Sabine was a fixed entity. It couldn't waste money drilling dry holes. Also, Sabine's charter precluded investment in additional royalty streams. In addition, there was a sunset clause: if the income were to become less than $2 million per year, the properties would be sold off and the proceeds distributed to the shareholders. The sunset clause was kind of scary; my original investment principal would go down to zero. In the short run, the price for oil and natural gas was increasing faster than the Sabine production declined. But some day, production had to drop to zero. It seemed prudent to sell out well before the sunset. I now think that this might have been the right answer to the wrong question.

My response was to write a computer program to evaluate the present-day value of the future cash flow expected from Sabine. The actual production decline was recorded in successive Sabine annual reports. In addition, the annual reports contained reserve evaluations from the respected firm of DeGolyer and McNaughton. Future production was relatively easy to estimate. In addition, if the sunset clause kicked in and the assets were sold, a standard around the oil industry says that properties sell for roughly three years worth of production.

There were two big uncertainties: How fast does the price of oil and natural gas rise? What discount rate should I use to measure the present-day value of the future cash flow? Discount rates are emotional issues. Investors in risky businesses, like oil, often discount the value of future cash at 15 or 20 percent. The Federal Reserve interest rate is currently 5 percent. The Sierra Club insists that the future value of wilderness areas should not be discounted at all. I used both the oil price increase and the discount rate as axes of a graph, and computed the present-day value of the future cash flow for every point on the graph.

The result was a surprise. If Sabine were under priced, if the current price were less than the present-day value of the future cash flow, I would do better to ride off into the sunset while continuing to hold Sabine. If the resources trust is over priced, I should sell it off right away. For a wide range of price increase rates and discount rates, Sabine seemed overpriced. In a conference with yet another financial firm, I learned that the firm had also done a Sabine evaluation, which also showed it to be over priced. It was a bit of an emotional issue; Sabine was my first love. But, I had to put my money where my mouth is and I sold out my Sabine position.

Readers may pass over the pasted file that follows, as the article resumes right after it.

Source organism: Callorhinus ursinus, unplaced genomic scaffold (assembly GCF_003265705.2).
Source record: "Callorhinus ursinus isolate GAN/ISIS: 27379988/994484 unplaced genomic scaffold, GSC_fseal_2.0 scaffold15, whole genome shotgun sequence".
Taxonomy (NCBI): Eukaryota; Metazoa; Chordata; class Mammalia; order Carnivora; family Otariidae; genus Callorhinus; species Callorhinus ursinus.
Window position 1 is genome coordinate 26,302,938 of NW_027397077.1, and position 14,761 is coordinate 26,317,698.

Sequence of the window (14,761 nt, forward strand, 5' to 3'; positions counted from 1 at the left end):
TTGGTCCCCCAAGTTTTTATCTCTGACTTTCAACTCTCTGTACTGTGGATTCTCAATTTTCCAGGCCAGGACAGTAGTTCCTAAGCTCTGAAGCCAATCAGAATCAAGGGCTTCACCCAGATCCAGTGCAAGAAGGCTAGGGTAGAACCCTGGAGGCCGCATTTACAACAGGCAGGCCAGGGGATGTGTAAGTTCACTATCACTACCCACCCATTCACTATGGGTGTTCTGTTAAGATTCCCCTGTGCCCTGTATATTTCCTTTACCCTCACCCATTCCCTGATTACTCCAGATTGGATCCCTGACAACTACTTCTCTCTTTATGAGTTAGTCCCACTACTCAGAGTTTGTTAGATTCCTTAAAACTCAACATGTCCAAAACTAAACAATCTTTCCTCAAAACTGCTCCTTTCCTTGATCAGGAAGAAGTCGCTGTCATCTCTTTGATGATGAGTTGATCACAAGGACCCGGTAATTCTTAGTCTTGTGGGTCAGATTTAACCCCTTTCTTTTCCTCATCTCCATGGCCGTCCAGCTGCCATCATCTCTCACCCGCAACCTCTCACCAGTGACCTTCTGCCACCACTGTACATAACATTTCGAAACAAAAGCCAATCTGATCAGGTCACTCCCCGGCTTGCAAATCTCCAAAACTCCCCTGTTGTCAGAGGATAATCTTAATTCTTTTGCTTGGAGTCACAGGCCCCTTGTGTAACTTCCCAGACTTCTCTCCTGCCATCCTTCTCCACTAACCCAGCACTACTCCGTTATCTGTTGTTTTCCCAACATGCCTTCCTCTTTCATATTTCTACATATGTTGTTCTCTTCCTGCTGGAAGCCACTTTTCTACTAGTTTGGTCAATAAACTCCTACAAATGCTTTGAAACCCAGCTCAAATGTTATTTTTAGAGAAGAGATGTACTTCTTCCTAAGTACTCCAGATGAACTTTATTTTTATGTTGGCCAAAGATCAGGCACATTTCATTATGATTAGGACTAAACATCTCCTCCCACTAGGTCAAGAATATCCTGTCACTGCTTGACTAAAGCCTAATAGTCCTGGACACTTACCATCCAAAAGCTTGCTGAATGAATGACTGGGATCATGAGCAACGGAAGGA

The same firm had run evaluations of other US and Canadian resources trusts, as well as a different type of evaluation for publicly-traded US oil and natural gas companies. In addition to doing it right, they did a huge amount of work. I have protected the confidentiality of their work, and I ought not to use this university web site to advertise their wares. Further, they are selling an unregistered security and the Securities and Exchange Commission ruling of 1997 restricts their market to individual investors with more than $5 million in total investments. If anyone with more than $5 million in investments wants to send an e-mail to me, I will be happy to forward it to the investment firm. But no cheating, if you have only $4 million invested I'll forward your e-mail address to a Nigerian scam artist.

I've become the least glamorous kind of investor: buy-and-hold. No exotic straddles, no leveraged investments. A year ago, I eagerly read William Poundstone's book Fortune's Formula, in part because Claude Shannon (a founder of information theory) had a prominent role in the book. To my disappointment, Shannon was a stodgy buy-and-hold investor. I was hoping to read about something worthy of a hedge fund.

While I go along happily making a reasonable return on my oil and gas stocks, I have a second worry. If the price of energy goes up, the price of food goes up, and the price of gold goes up, am I simply watching the US dollar shrink? Is the almighty dollar riding off into the sunset? In one sense, my investments are a bank account denominated in barrels of oil instead of in dollars. It makes me nervous. Is the dollar sinking in the western sky?